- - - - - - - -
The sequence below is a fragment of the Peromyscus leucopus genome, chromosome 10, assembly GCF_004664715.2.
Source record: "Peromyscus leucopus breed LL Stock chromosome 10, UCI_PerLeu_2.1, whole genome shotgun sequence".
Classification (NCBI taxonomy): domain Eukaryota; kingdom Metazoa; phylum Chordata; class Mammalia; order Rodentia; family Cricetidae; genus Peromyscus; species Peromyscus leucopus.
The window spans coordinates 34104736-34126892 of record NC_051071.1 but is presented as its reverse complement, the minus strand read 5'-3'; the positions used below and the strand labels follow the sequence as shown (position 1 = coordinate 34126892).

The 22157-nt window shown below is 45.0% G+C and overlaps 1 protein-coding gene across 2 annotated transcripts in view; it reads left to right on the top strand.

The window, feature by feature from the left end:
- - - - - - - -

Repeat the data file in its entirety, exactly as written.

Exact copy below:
The sequence below is a fragment of the Peromyscus leucopus genome, chromosome 10, assembly GCF_004664715.2.
Source record: "Peromyscus leucopus breed LL Stock chromosome 10, UCI_PerLeu_2.1, whole genome shotgun sequence".
Classification (NCBI taxonomy): domain Eukaryota; kingdom Metazoa; phylum Chordata; class Mammalia; order Rodentia; family Cricetidae; genus Peromyscus; species Peromyscus leucopus.
The window spans coordinates 34104736-34126892 of record NC_051071.1 but is presented as its reverse complement, the minus strand read 5'-3'; the positions used below and the strand labels follow the sequence as shown (position 1 = coordinate 34126892).

The 22157-nt window shown below is 45.0% G+C and overlaps 1 protein-coding gene across 2 annotated transcripts in view; it reads left to right on the top strand.

The window, feature by feature from the left end: